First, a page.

Black sheep, dark horses, underdogs. We like it when a rag-tag squad of these figurative animals rock it out, whatever “it” is that they love (team sports, civil rights issues, and improbable missions are all good bets). Today’s 212-word review discusses a delightful YA novel about four eclectic, very charming child champions. Plus, there’s trivia. Who doesn’t like trivia?
The View from Saturday, E. L. Konigsburg
This book for young folks tells a simple story that’s charmingly full of quirks. Each protagonist is introduced to us in just one chapter, and fades into the background during other portions, but Konigsburg packs so much detail into each backstory that the children feel like distinct, complete people. It’s also a tale of underdog triumph, which never hurts, and because it’s about Quiz Bowl, I learned a few actual facts along the way.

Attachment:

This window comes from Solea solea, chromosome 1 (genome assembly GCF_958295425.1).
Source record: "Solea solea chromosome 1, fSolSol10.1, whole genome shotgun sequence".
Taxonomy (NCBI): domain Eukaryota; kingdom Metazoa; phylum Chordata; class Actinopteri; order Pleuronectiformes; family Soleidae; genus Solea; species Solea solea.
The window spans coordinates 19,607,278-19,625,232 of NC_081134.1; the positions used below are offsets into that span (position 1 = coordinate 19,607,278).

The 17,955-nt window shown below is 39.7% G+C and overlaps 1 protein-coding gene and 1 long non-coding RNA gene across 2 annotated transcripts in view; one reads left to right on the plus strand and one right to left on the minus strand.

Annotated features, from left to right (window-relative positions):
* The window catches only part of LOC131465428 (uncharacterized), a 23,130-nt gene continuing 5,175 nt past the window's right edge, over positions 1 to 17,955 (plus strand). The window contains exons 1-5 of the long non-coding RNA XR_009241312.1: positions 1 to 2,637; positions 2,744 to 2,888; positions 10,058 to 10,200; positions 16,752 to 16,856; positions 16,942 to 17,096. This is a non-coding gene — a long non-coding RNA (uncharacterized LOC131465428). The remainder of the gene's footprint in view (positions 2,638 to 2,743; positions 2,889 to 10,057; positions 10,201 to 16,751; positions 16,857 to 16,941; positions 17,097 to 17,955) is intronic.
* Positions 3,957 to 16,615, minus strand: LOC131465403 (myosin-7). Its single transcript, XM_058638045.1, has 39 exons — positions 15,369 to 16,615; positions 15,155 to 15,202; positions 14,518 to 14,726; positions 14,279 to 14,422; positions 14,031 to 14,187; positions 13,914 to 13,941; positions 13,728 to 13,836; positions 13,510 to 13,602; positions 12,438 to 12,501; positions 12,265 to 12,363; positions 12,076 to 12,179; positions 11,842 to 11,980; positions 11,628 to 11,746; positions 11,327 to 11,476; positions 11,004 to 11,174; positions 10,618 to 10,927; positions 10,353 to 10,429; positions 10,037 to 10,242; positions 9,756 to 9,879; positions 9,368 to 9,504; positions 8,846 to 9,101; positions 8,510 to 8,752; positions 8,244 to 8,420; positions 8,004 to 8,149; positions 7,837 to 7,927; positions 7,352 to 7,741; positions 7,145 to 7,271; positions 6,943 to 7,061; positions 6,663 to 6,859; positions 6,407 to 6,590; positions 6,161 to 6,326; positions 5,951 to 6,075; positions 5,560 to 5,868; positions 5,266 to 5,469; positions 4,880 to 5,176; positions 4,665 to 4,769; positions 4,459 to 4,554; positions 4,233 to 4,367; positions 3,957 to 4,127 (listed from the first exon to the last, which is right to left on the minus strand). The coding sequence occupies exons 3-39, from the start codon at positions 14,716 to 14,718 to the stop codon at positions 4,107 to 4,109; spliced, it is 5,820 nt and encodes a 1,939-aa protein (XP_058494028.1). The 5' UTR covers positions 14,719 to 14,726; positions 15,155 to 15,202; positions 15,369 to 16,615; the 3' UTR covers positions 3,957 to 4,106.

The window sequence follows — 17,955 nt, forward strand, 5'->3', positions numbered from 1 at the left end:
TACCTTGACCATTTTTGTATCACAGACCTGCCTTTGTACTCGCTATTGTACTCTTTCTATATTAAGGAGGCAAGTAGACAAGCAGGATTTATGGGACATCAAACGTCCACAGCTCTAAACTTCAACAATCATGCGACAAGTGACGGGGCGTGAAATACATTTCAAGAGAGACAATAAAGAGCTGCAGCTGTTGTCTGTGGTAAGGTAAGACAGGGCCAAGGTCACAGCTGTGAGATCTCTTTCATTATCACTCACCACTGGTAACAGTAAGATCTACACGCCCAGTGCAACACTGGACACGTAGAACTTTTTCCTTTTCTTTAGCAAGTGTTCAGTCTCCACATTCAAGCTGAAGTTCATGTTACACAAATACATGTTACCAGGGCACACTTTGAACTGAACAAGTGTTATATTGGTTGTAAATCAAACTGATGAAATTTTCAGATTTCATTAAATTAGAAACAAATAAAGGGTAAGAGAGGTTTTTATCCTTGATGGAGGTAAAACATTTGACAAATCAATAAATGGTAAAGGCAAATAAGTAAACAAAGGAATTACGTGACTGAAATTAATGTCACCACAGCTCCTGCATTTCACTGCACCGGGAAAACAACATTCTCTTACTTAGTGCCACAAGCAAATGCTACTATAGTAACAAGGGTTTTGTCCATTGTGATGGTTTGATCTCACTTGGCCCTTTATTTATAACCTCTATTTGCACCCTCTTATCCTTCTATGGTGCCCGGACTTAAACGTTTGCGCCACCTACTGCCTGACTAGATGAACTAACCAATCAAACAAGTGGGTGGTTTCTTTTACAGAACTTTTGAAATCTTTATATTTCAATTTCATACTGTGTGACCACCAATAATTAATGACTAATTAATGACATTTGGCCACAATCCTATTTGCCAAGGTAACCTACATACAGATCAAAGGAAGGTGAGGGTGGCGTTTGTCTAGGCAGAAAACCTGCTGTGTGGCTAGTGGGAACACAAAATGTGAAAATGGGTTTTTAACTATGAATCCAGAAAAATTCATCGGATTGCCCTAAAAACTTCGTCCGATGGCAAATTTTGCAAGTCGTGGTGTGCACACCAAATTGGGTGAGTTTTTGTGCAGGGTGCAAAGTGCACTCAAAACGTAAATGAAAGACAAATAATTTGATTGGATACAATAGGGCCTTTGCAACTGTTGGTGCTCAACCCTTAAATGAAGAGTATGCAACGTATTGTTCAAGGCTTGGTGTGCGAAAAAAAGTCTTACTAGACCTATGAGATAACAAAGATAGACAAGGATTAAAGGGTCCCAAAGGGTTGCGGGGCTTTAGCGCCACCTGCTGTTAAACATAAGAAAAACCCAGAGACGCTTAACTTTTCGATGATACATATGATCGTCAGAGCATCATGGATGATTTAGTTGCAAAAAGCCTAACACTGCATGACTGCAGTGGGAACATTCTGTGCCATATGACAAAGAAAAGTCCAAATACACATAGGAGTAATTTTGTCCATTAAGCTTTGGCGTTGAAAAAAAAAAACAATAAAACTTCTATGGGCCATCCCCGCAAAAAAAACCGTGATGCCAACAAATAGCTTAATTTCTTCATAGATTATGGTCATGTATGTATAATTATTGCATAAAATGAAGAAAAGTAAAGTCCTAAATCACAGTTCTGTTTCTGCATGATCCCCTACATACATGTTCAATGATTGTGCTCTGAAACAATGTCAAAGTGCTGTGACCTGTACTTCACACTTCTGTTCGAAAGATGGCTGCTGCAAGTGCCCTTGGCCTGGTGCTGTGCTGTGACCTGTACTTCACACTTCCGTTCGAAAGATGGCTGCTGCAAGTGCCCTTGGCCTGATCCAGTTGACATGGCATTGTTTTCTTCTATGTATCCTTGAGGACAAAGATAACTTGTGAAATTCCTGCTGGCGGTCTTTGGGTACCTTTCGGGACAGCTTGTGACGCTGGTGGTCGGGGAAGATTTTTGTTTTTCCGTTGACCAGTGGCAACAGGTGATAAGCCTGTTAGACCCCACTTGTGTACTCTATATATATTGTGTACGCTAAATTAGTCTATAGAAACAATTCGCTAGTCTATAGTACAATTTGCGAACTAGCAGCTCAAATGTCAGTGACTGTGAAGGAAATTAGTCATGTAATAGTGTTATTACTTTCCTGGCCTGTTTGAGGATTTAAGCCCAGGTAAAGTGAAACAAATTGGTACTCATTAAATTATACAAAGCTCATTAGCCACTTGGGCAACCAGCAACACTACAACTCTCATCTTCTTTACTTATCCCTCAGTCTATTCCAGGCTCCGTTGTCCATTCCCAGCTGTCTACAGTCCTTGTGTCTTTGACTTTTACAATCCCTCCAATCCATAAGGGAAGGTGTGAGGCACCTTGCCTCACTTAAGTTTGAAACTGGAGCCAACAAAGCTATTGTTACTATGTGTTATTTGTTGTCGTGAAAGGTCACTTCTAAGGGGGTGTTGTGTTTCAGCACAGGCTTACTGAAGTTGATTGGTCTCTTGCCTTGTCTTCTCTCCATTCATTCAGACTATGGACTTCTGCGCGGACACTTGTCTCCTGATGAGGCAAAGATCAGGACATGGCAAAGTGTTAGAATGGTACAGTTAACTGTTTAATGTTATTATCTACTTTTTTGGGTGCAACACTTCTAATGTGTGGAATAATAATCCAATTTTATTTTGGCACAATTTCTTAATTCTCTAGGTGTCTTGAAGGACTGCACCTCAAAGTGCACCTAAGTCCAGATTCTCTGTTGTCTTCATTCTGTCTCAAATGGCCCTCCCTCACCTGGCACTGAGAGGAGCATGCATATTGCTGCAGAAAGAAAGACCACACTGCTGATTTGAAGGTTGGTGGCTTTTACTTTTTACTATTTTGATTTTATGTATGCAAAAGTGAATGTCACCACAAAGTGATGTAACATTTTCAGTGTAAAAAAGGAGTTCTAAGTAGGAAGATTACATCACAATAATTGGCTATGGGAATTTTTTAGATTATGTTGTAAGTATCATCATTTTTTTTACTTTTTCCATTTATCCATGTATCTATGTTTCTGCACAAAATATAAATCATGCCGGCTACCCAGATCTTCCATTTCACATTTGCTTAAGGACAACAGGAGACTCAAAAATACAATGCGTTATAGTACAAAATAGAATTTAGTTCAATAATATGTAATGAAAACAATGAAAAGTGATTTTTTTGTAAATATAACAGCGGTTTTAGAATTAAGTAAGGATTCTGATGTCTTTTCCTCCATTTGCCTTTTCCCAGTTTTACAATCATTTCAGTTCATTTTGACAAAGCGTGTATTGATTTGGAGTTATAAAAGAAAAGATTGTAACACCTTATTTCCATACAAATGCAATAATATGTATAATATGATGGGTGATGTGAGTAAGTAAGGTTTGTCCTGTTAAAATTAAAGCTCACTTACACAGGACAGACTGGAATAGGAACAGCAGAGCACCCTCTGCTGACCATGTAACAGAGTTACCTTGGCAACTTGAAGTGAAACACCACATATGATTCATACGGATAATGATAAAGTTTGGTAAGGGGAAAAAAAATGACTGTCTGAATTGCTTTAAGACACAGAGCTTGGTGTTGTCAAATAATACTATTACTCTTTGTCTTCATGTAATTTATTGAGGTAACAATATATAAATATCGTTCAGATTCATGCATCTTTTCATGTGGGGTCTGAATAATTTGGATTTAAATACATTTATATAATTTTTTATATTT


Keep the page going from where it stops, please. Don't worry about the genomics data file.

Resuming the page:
One interesting thing about this book is that it’s written with five third-person point of view characters: four middle schoolers and one adult. It’s obvious to the reader that the four children are all outcasts who find solace in each others’ friendship, but Konigsburg provides nuance by writing Mrs. Olinski as another outsider seeking acceptance. I appreciate that the book treats Mrs. Olinski as a point of view character, because I think it’s hard for kids to learn that their teachers are human beings. I’m not sure I ever did learn that as a child.
Aside from the faintest shade of “Magical Asian” in the treatment of Julian’s father – which I registered but decided to move on from, unflapped – this was a lovely story, a discrete victory. Quiet and strong, like a perfect cup of tea.